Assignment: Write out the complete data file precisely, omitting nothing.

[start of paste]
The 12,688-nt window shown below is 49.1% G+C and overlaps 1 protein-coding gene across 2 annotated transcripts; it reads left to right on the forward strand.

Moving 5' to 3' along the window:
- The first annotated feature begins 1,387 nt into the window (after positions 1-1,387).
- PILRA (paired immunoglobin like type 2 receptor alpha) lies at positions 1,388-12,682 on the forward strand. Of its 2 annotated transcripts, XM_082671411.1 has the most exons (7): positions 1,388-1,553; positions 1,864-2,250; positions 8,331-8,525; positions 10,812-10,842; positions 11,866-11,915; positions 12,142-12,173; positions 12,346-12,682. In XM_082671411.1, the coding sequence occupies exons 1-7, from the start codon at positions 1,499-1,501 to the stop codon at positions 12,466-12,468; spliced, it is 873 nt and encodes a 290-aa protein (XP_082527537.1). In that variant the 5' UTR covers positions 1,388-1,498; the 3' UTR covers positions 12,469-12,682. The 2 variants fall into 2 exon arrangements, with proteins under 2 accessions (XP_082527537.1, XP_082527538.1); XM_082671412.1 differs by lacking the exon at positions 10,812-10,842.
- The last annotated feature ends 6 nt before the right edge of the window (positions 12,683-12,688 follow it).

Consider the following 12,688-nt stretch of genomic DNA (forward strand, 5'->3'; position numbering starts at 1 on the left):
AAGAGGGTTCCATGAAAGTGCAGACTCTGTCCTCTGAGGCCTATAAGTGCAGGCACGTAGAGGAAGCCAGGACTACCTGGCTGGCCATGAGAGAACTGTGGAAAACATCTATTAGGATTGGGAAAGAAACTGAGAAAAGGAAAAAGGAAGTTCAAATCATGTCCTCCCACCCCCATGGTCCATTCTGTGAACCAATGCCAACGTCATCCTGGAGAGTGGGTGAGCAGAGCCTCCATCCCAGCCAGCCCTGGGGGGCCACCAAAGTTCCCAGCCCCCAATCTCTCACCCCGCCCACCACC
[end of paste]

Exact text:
The 12,688-nt window shown below is 49.1% G+C and overlaps 1 protein-coding gene across 2 annotated transcripts; it reads left to right on the forward strand.

Moving 5' to 3' along the window:
- The first annotated feature begins 1,387 nt into the window (after positions 1-1,387).
- PILRA (paired immunoglobin like type 2 receptor alpha) lies at positions 1,388-12,682 on the forward strand. Of its 2 annotated transcripts, XM_082671411.1 has the most exons (7): positions 1,388-1,553; positions 1,864-2,250; positions 8,331-8,525; positions 10,812-10,842; positions 11,866-11,915; positions 12,142-12,173; positions 12,346-12,682. In XM_082671411.1, the coding sequence occupies exons 1-7, from the start codon at positions 1,499-1,501 to the stop codon at positions 12,466-12,468; spliced, it is 873 nt and encodes a 290-aa protein (XP_082527537.1). In that variant the 5' UTR covers positions 1,388-1,498; the 3' UTR covers positions 12,469-12,682. The 2 variants fall into 2 exon arrangements, with proteins under 2 accessions (XP_082527537.1, XP_082527538.1); XM_082671412.1 differs by lacking the exon at positions 10,812-10,842.
- The last annotated feature ends 6 nt before the right edge of the window (positions 12,683-12,688 follow it).

Consider the following 12,688-nt stretch of genomic DNA (forward strand, 5'->3'; position numbering starts at 1 on the left):
AAGAGGGTTCCATGAAAGTGCAGACTCTGTCCTCTGAGGCCTATAAGTGCAGGCACGTAGAGGAAGCCAGGACTACCTGGCTGGCCATGAGAGAACTGTGGAAAACATCTATTAGGATTGGGAAAGAAACTGAGAAAAGGAAAAAGGAAGTTCAAATCATGTCCTCCCACCCCCATGGTCCATTCTGTGAACCAATGCCAACGTCATCCTGGAGAGTGGGTGAGCAGAGCCTCCATCCCAGCCAGCCCTGGGGGGCCACCAAAGTTCCCAGCCCCCAATCTCTCACCCCGCCCACCACC